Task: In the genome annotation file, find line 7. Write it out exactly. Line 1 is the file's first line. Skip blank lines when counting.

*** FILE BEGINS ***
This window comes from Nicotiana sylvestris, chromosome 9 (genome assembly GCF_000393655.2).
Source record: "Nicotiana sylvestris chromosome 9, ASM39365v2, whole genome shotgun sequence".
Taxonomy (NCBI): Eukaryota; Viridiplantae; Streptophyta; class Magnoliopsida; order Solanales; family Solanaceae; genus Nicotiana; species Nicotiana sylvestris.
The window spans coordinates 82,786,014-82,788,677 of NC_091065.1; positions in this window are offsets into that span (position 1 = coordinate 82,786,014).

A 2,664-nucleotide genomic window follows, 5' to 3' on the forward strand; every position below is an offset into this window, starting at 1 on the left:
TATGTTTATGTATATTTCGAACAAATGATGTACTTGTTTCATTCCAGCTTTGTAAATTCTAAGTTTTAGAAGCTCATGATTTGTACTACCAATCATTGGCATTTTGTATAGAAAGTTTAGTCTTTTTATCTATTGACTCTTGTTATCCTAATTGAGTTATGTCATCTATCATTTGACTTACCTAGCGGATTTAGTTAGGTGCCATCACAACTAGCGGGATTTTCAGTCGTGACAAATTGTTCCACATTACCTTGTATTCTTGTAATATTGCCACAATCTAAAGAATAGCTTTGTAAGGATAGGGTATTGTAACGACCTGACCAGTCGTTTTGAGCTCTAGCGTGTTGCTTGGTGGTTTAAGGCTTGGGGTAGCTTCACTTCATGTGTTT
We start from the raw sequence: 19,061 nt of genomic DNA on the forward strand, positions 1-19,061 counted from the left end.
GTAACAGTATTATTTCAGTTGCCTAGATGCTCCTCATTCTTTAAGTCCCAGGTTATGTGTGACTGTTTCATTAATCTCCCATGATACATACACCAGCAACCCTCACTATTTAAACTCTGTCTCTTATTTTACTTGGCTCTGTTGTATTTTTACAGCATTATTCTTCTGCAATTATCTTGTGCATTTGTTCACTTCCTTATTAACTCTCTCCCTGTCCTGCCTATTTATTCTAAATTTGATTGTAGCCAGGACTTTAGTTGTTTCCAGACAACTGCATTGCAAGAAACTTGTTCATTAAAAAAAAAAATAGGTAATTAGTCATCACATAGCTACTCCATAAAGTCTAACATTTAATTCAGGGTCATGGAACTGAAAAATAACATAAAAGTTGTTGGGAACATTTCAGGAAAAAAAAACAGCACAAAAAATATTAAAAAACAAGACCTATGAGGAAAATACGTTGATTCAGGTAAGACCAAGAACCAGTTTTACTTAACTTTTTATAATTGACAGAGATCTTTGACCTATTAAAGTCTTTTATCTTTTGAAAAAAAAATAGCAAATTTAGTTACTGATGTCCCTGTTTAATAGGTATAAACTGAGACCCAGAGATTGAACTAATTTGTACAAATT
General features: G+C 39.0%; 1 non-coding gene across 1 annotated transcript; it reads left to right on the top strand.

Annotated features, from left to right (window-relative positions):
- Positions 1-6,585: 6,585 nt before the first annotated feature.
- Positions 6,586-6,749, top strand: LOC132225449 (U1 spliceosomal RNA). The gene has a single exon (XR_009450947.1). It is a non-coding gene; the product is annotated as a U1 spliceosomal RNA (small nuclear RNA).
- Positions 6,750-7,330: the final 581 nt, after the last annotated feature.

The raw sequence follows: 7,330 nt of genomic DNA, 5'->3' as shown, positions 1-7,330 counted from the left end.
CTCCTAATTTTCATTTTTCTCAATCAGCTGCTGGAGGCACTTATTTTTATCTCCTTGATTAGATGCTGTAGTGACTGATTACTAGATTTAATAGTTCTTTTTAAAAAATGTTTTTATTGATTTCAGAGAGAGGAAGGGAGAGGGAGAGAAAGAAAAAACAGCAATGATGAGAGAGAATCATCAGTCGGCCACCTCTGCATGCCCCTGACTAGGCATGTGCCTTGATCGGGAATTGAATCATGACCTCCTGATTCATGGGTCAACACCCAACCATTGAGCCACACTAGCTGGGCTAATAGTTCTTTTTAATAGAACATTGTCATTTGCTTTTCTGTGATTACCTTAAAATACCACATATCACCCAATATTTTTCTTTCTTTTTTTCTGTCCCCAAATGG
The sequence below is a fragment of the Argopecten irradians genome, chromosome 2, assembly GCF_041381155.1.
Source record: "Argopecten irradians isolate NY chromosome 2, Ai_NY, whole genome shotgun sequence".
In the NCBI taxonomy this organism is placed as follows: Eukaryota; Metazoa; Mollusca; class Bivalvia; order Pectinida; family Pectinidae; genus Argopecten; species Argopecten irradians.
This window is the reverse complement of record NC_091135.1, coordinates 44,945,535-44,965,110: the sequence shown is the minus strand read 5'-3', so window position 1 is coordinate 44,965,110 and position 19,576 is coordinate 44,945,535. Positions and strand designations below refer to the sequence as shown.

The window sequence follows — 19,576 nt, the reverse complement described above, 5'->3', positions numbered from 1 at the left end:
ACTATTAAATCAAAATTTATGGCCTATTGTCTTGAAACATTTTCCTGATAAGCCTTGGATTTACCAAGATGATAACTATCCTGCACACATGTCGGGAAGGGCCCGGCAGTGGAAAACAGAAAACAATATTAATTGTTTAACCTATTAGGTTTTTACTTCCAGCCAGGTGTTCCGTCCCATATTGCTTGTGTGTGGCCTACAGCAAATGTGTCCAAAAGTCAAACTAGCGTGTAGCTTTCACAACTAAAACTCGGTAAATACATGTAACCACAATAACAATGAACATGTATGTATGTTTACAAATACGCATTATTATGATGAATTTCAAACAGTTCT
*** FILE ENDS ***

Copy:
We start from the raw sequence: 19,061 nt of genomic DNA on the forward strand, positions 1-19,061 counted from the left end.